More than ever today, we hear handwringing among the press, politicians, and pollsters, about how America is “headed in the wrong direction,” and eager finger-pointing over who is to blame.  Naturally, we assume that it is our politicians (especially the ones on the other side of the aisle, of course) who are responsible for the general national malaise.  But how much of it, I can’t help but wonder, is due simply to the steady inebriation of our senses with electronic media, and abandonment of reading?  One doesn’t have to be a Luddite to be sobered by the following statistics (taken from Nicholas Carr’s The Shallows):

1150: minutes per week that the average American young adult spends online (on a computer)

49: minutes per week that the average American young adult spends reading any form of print publication.  

2,272: number of texts per month the average American teen sends (that’s 75 per day)

153: hours per month the average American spends in front of the TV (still rising despite increased internet usage)

Unsurprisingly, Americans outstrip Europeans by a long shot, spending 50% more time surfing the Net and three times as much time in front of the TV. 

(These figures are all from 2009, I should add, and are most likely considerably worse now, as they had been getting worse at a rapid pace through 2009.)

And consider that, as of 2006, 42% of those watching over 35 hours of TV programming a week (the national average) also used the Net for over 30 hours a week, for a total of over 65 hours per week, nearly 2/3 of their waking hours.  


Narcissism Goes Social

Have you ever found yourself reading over your Facebook feed over your morning coffee (or after dinner, or when you’re supposed to be working, etc.), and wondering to yourself, “What inanity has possessed the human race?  Why do all these people think we want to read their banal witticisms, their soapbox pontifications, or their semi-daily log of what they’ve been doing for the past few hours?  Of course you have.  And no doubt you have also found yourself, as I have, blinking at my Facebook wall seconds after posting an update and asking, “Why did I bother to post that banal witticism, or soapbox pontification, or pointless revelation about my recent activities?”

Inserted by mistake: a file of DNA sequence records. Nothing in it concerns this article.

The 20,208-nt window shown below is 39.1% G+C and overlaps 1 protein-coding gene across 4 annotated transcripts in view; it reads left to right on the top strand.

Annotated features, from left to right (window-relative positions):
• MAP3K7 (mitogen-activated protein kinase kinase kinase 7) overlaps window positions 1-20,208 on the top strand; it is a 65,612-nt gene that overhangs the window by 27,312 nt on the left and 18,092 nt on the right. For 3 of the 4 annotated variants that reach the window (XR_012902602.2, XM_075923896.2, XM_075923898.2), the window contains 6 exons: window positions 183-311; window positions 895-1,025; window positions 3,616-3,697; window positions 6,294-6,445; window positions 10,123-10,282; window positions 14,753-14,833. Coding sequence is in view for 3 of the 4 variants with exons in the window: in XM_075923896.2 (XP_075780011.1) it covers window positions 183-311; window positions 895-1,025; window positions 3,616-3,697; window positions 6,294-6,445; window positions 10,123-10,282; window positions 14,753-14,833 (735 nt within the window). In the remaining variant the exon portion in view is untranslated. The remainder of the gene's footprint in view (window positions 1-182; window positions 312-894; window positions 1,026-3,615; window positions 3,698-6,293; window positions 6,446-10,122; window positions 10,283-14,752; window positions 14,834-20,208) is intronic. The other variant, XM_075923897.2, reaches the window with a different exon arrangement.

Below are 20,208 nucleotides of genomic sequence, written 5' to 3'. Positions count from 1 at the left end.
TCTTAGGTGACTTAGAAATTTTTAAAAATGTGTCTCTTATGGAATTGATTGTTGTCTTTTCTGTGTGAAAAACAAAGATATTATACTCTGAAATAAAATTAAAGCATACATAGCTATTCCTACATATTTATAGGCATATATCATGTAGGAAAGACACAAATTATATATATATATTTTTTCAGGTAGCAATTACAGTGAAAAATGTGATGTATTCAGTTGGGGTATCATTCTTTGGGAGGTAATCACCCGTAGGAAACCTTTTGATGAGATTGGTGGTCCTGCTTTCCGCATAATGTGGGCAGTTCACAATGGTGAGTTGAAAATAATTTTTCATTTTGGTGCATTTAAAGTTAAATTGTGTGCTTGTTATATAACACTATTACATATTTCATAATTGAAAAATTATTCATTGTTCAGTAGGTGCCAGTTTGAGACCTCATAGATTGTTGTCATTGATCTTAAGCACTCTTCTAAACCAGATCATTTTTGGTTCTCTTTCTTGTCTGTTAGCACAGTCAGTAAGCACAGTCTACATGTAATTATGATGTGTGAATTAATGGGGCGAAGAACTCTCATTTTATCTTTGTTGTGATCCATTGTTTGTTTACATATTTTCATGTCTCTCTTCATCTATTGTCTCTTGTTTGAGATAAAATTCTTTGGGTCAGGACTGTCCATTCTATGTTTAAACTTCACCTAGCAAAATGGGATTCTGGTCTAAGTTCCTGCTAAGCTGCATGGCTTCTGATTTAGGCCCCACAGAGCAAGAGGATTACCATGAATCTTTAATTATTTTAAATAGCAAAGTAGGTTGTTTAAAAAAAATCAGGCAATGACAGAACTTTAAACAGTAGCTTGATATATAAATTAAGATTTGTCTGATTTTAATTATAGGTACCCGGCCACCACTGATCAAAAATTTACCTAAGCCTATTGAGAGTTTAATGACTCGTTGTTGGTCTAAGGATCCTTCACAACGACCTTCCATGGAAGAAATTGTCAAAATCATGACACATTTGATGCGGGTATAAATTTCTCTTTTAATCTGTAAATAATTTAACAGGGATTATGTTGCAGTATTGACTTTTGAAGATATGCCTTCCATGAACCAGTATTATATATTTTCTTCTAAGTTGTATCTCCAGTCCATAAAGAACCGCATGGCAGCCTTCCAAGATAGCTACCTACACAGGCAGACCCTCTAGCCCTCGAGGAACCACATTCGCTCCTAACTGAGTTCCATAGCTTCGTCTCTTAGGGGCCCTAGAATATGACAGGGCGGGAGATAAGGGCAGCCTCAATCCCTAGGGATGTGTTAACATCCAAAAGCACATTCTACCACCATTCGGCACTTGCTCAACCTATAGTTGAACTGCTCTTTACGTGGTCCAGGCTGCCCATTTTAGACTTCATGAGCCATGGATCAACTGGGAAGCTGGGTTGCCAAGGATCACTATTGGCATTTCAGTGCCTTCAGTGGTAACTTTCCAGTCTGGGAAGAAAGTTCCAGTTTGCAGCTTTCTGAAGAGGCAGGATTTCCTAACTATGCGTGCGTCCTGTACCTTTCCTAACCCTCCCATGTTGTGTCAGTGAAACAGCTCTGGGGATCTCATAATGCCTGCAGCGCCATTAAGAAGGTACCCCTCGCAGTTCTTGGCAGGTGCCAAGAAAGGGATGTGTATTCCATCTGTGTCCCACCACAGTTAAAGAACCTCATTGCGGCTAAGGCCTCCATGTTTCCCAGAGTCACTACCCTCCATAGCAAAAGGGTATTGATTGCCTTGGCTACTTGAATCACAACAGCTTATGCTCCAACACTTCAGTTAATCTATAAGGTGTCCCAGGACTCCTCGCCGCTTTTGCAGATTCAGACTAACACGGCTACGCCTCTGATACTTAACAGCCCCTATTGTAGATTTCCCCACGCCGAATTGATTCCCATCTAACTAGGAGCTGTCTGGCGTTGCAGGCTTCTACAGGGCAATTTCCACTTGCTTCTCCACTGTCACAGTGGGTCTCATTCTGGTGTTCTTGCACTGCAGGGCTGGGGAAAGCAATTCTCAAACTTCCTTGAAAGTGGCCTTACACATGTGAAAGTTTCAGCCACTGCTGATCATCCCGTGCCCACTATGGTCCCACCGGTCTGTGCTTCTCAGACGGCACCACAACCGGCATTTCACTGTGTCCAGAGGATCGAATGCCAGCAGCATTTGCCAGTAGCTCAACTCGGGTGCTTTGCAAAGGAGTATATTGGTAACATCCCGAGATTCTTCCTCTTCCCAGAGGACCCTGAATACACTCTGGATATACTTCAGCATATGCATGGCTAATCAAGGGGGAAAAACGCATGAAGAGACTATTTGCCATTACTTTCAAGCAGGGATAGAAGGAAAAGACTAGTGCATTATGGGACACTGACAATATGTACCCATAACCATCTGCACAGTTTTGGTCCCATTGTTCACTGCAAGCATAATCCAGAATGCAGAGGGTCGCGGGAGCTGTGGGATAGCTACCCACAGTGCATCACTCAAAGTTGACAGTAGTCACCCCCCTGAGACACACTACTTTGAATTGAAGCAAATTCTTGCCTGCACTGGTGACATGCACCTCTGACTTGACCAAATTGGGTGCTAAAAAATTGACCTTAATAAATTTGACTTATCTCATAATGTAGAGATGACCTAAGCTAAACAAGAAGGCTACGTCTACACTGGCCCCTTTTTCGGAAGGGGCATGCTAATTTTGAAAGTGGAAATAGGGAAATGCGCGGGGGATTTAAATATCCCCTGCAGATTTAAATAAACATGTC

A recent study helps answer the question for us by translating into scientific precision what we all already know deep-down.  We like to talk about ourselves.  We get a real kick out of it.  In fact, we get a little chemical high from it, a spurt of dopamine, the same thing that gives us a buzz after delicious food or sex, or after vanquishing a foe in a game.  

 Dopamine, in fact, is virtually programmed into the internet, since dopamine thrives on novelty, the sense of perpetual discovery and accomplishment.  As we click our way through link after link, our tiniest effort is rewarded with a new array of images and information, and our brain celebrates each “discovery” with a little dopamine party.  Since dopamine circuits have a strong tendency to become addictive, it is no wonder that the internet has proven so dangerously addictive, whether it be pornography, RPGs, or just mindless browsing.  Such addictions are troubling enough, but perhaps even more urgent is the need to reflect on what we may be doing to ourselves by subjecting our social lives to the constant influence of such stimuli.